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Sesana

Sesana

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Childhood's End
Arthur C. Clarke
Siege
Brian Michael Bendis, Olivier Coipel
Scrivener's Moon - Audio
Philip Reeve
Timescape - Gregory Benford,  Simon Prebble,  Pete Bradbury Timescape is both a fascinating, hard SF book about sending messages backwards through time to save the world and a dull soap opera. The premise is that the world is on the brink of total ecological disaster in 1998, because of the overuse of pesticides. Scientists have discovered how to use tachyons to send a message to the past, with a warning and pointers on how to avoid the catastrophe. The messages are received by a lone scientist in 1963.

The SF portions of the book are really well-done. There are tons of scientific explanations of the tachyons, time paradoxes, etc., which I found mostly fascinating. A bit above my head at times, but fascinating. And the inside look at academia, research, and funding was way more interesting to read than I thought it would be.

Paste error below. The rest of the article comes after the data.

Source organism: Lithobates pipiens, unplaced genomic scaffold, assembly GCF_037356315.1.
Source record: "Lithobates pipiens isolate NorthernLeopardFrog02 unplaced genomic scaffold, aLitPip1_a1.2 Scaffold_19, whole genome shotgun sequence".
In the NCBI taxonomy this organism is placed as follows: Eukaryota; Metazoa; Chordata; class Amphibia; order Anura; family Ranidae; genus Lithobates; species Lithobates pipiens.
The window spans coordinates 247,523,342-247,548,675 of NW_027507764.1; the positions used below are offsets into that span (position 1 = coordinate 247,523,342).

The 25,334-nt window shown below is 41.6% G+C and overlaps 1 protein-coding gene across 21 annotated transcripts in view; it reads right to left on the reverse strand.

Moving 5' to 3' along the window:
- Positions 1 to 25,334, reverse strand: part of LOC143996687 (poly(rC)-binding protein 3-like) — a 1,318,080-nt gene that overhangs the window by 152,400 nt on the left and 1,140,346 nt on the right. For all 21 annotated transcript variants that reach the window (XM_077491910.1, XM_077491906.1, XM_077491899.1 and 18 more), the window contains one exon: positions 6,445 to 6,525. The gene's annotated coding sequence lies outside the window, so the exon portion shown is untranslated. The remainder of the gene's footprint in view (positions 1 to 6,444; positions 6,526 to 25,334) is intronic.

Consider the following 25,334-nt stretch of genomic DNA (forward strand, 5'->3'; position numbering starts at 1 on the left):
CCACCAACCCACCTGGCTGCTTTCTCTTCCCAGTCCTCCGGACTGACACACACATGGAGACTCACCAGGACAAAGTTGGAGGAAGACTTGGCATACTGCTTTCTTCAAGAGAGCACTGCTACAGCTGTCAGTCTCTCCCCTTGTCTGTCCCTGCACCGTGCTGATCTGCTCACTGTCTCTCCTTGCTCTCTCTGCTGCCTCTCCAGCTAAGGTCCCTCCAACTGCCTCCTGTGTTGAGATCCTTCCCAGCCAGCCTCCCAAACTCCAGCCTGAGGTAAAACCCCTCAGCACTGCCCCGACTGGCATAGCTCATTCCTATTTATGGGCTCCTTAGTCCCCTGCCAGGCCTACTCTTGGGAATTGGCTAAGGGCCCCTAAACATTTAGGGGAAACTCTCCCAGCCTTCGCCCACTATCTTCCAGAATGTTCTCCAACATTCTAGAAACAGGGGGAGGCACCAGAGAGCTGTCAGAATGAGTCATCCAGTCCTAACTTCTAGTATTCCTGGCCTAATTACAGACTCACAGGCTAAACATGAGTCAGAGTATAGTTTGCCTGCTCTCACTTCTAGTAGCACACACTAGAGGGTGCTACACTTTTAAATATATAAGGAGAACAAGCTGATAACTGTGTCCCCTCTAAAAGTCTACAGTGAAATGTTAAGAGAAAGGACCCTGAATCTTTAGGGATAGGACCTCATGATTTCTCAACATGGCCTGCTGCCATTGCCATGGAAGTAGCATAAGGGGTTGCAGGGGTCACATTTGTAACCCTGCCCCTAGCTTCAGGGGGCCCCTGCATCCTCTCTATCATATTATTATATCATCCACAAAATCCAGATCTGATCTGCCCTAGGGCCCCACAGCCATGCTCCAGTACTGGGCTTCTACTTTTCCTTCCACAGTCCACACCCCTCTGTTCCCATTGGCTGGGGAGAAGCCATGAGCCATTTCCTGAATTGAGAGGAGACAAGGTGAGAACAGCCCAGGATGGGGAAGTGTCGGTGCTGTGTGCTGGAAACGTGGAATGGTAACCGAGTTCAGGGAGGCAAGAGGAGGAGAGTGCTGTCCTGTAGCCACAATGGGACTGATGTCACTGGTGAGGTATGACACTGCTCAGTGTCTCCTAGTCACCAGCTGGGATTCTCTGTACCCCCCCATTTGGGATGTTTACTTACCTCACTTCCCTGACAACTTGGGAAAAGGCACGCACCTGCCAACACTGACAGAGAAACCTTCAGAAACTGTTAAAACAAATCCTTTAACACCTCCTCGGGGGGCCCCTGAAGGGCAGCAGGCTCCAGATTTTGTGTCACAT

However... Much of the book is taken up with the personal lives of the scientists involved. This is where the dull soap opera comes in. For the most part, these characters just aren't leading terribly interested lives, but they're treated as though they are. The lovingly detailed scene of the 1963 scientist walking in on his girlfriend in the bathroom, for example. Most of the characters are thoroughly unlikeable on top of that, especially the womanizing Peterson.

Which brings me to the part women play in the book. They are sexual conquests, housewives, and helpers to men. There are a few female scientists, but they aren't allowed to actually do anything on the page. This is somewhat understandable in 1963, far less so in 1998. I'd even give that a bit of a pass as a product of its time, but this book was written in 1980, not 1960.

One last thing. The messages being sent back in time are meant to give scientists a head start on the pesticide problem. What they actually do is prevent the Kennedy assassination. The chain of events here is more than a little forced, and it's never actually explained why that made a difference.